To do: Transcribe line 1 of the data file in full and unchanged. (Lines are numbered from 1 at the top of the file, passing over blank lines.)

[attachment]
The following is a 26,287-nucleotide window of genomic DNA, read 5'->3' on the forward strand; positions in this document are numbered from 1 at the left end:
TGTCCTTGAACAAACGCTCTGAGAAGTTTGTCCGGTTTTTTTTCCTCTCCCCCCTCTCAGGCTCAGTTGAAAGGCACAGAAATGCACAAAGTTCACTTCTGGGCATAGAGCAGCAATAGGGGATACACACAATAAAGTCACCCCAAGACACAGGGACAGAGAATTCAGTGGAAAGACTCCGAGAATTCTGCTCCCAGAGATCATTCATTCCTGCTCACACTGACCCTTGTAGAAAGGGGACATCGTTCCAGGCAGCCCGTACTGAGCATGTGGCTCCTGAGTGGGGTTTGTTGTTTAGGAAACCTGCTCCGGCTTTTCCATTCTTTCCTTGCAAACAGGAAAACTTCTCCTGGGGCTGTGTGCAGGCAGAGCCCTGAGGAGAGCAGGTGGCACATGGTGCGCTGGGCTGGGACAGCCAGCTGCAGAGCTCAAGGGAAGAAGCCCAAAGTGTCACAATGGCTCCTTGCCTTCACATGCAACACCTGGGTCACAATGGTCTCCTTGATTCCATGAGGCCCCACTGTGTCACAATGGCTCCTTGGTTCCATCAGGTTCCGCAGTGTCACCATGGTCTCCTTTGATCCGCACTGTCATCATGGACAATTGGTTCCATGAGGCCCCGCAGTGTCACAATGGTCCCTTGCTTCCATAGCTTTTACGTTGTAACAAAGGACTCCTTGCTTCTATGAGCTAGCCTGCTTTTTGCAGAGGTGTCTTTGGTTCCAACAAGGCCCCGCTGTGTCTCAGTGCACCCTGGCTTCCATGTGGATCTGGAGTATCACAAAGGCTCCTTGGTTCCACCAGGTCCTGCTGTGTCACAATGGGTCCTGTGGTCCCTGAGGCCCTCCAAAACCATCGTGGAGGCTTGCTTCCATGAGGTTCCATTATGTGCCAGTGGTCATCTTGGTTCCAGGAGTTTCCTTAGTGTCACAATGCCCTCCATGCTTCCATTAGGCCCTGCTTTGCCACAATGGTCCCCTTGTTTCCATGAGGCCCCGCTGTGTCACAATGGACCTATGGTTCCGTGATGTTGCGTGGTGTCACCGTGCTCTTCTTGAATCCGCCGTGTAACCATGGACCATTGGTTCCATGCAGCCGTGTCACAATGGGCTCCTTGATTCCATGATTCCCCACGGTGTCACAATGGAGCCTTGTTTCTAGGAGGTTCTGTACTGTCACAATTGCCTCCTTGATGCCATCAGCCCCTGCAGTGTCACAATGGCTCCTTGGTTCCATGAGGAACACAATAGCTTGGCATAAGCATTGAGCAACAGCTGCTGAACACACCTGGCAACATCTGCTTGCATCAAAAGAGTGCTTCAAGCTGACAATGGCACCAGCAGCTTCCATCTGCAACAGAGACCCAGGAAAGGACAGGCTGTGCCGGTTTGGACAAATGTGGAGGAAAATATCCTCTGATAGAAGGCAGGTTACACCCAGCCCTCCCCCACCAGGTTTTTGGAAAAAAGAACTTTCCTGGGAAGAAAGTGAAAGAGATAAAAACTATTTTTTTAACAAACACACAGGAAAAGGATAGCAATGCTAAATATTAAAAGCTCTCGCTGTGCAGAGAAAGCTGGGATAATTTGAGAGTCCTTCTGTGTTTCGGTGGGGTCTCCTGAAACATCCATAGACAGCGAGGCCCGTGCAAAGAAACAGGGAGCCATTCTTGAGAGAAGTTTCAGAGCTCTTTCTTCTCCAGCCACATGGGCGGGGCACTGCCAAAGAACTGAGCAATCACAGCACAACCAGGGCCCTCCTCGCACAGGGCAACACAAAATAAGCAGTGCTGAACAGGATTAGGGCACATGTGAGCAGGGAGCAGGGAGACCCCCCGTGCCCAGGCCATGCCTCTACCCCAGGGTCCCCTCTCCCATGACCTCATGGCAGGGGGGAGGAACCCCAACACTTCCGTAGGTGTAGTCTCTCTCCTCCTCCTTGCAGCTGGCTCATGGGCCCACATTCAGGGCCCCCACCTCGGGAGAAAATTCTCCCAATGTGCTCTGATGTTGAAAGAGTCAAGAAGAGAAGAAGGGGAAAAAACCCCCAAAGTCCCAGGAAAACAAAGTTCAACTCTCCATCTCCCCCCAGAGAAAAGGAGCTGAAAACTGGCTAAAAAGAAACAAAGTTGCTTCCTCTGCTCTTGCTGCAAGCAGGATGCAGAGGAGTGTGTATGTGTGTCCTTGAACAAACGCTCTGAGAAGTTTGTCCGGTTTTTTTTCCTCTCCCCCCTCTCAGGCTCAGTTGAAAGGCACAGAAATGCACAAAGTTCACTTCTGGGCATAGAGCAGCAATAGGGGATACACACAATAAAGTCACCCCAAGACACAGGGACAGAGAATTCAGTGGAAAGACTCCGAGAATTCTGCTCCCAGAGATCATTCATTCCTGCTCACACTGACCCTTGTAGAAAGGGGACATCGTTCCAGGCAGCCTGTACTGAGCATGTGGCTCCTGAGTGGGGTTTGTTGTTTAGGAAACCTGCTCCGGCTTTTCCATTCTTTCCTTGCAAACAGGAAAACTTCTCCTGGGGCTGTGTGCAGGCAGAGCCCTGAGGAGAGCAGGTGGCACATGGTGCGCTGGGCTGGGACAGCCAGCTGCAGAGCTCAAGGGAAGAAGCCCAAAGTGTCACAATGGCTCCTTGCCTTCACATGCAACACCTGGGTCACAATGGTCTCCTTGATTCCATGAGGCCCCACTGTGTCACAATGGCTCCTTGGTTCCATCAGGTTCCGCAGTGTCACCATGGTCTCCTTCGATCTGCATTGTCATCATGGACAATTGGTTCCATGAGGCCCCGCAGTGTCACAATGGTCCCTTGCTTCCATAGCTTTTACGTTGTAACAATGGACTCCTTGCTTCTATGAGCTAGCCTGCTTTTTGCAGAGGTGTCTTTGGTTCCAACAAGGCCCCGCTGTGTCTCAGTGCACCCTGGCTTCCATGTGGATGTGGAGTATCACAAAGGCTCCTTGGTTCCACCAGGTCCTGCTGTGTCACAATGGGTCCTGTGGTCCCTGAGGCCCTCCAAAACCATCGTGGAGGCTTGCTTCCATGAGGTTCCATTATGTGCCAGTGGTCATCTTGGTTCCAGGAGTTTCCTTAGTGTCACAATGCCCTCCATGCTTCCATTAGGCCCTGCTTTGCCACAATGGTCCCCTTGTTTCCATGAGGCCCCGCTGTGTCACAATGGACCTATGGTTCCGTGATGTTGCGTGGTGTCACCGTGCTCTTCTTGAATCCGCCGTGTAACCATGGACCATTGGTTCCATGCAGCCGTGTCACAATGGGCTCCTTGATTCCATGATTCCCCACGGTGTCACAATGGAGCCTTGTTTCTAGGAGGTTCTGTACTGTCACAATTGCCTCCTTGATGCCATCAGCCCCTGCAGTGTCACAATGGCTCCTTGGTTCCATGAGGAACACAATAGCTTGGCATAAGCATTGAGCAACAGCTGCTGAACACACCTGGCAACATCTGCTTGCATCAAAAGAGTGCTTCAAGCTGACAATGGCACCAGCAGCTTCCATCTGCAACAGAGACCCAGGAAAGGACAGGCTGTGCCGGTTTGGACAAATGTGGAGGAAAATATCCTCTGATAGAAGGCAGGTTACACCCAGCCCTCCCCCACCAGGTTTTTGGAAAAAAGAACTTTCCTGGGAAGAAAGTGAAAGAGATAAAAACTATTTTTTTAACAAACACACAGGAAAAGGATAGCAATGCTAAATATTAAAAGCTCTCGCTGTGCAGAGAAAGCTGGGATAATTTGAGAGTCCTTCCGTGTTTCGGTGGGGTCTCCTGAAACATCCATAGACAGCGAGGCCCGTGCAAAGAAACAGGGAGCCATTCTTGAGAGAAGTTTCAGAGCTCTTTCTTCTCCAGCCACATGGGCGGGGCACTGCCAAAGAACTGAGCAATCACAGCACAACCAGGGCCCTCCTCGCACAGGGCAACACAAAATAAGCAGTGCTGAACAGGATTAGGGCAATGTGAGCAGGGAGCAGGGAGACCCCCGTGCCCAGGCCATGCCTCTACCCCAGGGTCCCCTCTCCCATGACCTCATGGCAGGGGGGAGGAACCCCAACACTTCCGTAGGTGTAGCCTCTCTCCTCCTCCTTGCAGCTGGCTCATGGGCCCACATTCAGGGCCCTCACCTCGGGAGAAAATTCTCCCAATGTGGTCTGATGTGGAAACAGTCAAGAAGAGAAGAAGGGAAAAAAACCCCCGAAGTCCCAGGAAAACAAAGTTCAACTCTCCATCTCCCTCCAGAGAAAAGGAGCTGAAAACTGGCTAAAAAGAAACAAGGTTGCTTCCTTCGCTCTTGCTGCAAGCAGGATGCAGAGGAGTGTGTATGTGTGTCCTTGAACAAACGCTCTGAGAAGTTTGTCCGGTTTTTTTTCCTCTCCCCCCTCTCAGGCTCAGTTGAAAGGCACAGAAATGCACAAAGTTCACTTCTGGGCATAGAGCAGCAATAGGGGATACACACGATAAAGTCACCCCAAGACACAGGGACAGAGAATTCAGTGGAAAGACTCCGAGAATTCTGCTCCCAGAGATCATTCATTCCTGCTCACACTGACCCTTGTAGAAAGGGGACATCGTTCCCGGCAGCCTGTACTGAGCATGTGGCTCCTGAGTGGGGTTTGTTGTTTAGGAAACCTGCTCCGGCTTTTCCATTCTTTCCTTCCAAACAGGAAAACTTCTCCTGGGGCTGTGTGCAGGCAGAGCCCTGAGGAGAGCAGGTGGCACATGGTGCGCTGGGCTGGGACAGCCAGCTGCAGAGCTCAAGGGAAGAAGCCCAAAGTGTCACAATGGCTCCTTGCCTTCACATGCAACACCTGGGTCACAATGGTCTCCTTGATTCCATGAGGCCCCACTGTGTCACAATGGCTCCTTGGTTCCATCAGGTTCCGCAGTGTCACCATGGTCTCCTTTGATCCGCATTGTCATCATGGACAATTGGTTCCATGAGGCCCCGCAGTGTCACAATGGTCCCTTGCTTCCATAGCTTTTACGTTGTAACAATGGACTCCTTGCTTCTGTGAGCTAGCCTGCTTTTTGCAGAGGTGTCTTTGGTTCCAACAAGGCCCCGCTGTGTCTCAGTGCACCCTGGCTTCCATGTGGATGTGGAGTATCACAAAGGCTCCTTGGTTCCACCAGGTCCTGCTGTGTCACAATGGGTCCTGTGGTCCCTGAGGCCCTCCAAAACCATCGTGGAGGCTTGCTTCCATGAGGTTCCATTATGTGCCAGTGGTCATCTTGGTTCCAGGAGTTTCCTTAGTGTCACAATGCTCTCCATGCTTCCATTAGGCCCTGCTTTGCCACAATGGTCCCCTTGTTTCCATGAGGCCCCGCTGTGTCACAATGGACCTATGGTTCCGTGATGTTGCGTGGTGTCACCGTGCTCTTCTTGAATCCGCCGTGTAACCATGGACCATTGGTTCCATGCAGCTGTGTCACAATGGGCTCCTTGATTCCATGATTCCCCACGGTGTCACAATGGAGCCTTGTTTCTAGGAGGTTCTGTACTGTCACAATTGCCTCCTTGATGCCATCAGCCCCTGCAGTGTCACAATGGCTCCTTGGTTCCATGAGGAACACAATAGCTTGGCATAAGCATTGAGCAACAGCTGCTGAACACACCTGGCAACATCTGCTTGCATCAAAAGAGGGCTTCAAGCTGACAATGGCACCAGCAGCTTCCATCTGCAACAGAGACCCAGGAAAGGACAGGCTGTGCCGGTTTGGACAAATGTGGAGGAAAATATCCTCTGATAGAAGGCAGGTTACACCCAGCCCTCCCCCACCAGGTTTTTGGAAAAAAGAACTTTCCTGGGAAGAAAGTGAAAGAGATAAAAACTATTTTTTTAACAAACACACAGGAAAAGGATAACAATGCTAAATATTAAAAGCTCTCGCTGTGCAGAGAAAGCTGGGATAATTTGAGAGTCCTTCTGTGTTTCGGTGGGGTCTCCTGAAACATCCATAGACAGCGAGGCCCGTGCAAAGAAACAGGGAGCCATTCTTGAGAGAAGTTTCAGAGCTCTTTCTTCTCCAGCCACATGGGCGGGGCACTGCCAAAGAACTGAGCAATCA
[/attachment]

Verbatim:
The following is a 26,287-nucleotide window of genomic DNA, read 5'->3' on the forward strand; positions in this document are numbered from 1 at the left end: